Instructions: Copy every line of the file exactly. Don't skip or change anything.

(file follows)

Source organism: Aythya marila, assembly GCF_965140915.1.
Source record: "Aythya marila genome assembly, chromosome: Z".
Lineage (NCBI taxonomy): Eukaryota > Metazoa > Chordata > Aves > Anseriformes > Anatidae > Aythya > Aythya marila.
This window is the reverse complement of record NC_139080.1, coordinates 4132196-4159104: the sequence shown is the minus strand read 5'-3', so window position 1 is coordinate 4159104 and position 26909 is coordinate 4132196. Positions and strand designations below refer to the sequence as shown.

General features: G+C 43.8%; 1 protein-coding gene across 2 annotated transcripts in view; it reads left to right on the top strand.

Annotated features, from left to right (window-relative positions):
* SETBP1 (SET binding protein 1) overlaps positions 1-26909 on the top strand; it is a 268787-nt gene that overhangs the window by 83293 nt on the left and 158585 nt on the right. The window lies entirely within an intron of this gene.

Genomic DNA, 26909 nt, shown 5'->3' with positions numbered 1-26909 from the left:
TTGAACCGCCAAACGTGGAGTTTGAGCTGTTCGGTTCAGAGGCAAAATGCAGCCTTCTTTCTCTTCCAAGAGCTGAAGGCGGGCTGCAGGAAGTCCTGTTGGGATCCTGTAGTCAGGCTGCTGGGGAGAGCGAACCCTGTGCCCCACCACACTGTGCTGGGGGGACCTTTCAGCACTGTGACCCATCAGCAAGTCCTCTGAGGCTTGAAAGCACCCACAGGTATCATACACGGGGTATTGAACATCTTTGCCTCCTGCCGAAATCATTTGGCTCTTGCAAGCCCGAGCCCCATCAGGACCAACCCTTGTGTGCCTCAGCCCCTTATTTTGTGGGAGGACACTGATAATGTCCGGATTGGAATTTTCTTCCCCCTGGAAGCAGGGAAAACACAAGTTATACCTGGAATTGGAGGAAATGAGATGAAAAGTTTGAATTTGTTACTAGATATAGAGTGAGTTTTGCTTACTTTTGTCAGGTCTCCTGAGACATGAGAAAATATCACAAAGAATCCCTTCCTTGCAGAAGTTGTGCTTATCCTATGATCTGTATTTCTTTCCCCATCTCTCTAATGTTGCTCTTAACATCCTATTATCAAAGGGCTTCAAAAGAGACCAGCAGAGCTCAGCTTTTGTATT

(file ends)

Source organism: Aythya marila, assembly GCF_965140915.1.
Source record: "Aythya marila genome assembly, chromosome: Z".
Lineage (NCBI taxonomy): Eukaryota > Metazoa > Chordata > Aves > Anseriformes > Anatidae > Aythya > Aythya marila.
This window is the reverse complement of record NC_139080.1, coordinates 4132196-4159104: the sequence shown is the minus strand read 5'-3', so window position 1 is coordinate 4159104 and position 26909 is coordinate 4132196. Positions and strand designations below refer to the sequence as shown.

General features: G+C 43.8%; 1 protein-coding gene across 2 annotated transcripts in view; it reads left to right on the top strand.

Annotated features, from left to right (window-relative positions):
* SETBP1 (SET binding protein 1) overlaps positions 1-26909 on the top strand; it is a 268787-nt gene that overhangs the window by 83293 nt on the left and 158585 nt on the right. The window lies entirely within an intron of this gene.

Genomic DNA, 26909 nt, shown 5'->3' with positions numbered 1-26909 from the left:
TTGAACCGCCAAACGTGGAGTTTGAGCTGTTCGGTTCAGAGGCAAAATGCAGCCTTCTTTCTCTTCCAAGAGCTGAAGGCGGGCTGCAGGAAGTCCTGTTGGGATCCTGTAGTCAGGCTGCTGGGGAGAGCGAACCCTGTGCCCCACCACACTGTGCTGGGGGGACCTTTCAGCACTGTGACCCATCAGCAAGTCCTCTGAGGCTTGAAAGCACCCACAGGTATCATACACGGGGTATTGAACATCTTTGCCTCCTGCCGAAATCATTTGGCTCTTGCAAGCCCGAGCCCCATCAGGACCAACCCTTGTGTGCCTCAGCCCCTTATTTTGTGGGAGGACACTGATAATGTCCGGATTGGAATTTTCTTCCCCCTGGAAGCAGGGAAAACACAAGTTATACCTGGAATTGGAGGAAATGAGATGAAAAGTTTGAATTTGTTACTAGATATAGAGTGAGTTTTGCTTACTTTTGTCAGGTCTCCTGAGACATGAGAAAATATCACAAAGAATCCCTTCCTTGCAGAAGTTGTGCTTATCCTATGATCTGTATTTCTTTCCCCATCTCTCTAATGTTGCTCTTAACATCCTATTATCAAAGGGCTTCAAAAGAGACCAGCAGAGCTCAGCTTTTGTATT